I'm a Johnny come lately when it comes to Starbucks.  The concept of $5 coffee just seemed kind of weird.  But now I'm a convert:  Those guys behind Starbucks are geniuses.

     Last summer, my wife introduced me to the "Frappuchino."  It was entirely inadvertent.  We made a stop in Beaumont on our way to one of our "dark sky" astronomy trips.  I went to the Subway to buy our dinner.  She excused herself to go next door to the Starbucks, to "get a cup of coffee."

     She came back with this iced, creamy, topped-with-whipped-cream-and-chocolate-chips contraption that did not meet any normal definition of "coffee."  But, man, on a hot day, that drink sure did go down smooth.

     Flash forward to today. . . .

     Earlier today, as I was falling asleep in the heat of summer, I decided I needed a pick-me-up, so I drove on down to the nearest Starbucks (near Marshall and Rosemead) and ordered a "light-blended" Frappuchino.  (The light-blended part means it packs "only" about 410 calories instead of 600 or so).  As I walked in the store, a young man (probably junior high school; possibly high school) walked out with two Frappuchinos).  Another young man (same age) was in front of me in line, and he also walked out with two Frappuchinos).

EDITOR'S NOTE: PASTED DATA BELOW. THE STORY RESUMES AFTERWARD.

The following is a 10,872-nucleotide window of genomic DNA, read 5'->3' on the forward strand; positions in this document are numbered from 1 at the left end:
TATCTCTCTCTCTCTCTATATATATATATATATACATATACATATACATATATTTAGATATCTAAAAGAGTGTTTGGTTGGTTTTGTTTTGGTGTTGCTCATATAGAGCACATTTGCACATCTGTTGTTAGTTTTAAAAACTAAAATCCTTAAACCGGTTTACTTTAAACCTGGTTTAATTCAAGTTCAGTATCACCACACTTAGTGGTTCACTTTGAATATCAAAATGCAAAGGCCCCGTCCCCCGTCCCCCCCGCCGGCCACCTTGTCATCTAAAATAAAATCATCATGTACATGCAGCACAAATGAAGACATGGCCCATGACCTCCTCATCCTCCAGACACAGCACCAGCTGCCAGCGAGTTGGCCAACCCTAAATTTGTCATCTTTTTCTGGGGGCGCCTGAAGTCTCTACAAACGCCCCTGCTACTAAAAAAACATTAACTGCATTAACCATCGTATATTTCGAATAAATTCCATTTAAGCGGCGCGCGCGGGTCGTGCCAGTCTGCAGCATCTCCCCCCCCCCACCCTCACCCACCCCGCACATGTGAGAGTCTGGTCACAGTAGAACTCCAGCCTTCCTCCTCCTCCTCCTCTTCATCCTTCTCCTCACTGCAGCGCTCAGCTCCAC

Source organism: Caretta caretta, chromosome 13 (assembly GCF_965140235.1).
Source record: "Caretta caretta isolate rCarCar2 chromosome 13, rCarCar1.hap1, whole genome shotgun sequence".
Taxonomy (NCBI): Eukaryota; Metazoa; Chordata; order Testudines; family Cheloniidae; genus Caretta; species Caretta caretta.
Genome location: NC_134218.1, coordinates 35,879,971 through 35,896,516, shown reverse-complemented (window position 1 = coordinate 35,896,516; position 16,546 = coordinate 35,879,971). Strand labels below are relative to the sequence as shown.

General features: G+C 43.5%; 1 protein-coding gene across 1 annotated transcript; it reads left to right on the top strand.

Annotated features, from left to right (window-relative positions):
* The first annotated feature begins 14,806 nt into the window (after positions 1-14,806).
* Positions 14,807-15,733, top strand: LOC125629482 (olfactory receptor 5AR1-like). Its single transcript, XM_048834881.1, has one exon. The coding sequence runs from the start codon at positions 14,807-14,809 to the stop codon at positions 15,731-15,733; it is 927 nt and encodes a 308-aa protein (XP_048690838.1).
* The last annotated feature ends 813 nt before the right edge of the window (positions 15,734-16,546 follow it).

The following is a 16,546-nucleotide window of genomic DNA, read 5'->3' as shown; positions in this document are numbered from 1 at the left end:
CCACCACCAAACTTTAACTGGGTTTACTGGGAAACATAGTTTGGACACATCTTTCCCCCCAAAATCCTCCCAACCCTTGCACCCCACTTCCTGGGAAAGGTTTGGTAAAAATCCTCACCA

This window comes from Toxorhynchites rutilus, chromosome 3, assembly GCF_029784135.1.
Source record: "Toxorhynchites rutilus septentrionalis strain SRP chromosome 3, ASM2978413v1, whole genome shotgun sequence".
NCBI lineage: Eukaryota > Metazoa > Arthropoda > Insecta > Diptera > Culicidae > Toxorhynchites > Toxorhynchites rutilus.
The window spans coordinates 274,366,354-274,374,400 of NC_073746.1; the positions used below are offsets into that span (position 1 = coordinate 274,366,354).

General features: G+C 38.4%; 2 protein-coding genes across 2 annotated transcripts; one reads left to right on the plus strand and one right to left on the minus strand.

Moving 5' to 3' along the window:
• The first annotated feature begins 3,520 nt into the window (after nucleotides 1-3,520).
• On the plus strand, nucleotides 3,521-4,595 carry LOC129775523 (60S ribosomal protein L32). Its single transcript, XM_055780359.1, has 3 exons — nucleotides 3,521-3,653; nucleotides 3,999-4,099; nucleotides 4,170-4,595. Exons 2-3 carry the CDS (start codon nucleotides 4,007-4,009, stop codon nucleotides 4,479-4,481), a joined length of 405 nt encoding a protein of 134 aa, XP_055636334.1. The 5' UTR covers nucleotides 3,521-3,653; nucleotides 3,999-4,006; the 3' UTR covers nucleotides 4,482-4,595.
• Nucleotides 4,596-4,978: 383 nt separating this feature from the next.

That's the genius of Starbucks.  When I was in high school, I never drank coffee.  I definitely never drank coffee in junior high school.  But now Starbucks has managed to hook 12-14 year olds on cold and creamy caffeinated beverages.  Sort of like it is alleged that the tobacco companies or the fast food purveyors or the alcoholic beverage industry with their "alco-pop" offerings have done, Starbucks is building their future clientele.  They're getting teenagers to plop down $3-$4 or more on their daily fix of caffeine now, and they'll presumably have them hooked for the rest of their lives.

     That's genius.  I would not go so far as to call this evil genius.  Just genius, for now.

The Mocha Frapp

So far, the best mocha frapp I've tasted was on Valley in that mall with the Big 5 and Lucky's. It was unusually good, smooth, and had a good balance of richness and sweetness. It was a real work of art.

I like Rosemead's Starbucks even though I generally don't like them elsewhere.  They're different.  Especially when 60-something Vietnamese men show up with bags of goldfishes, and chain-smoke their cigarettes like it doesn't matter.  The one at Atlantic Square is also cool.  At night, it's an ELAC nerd party there.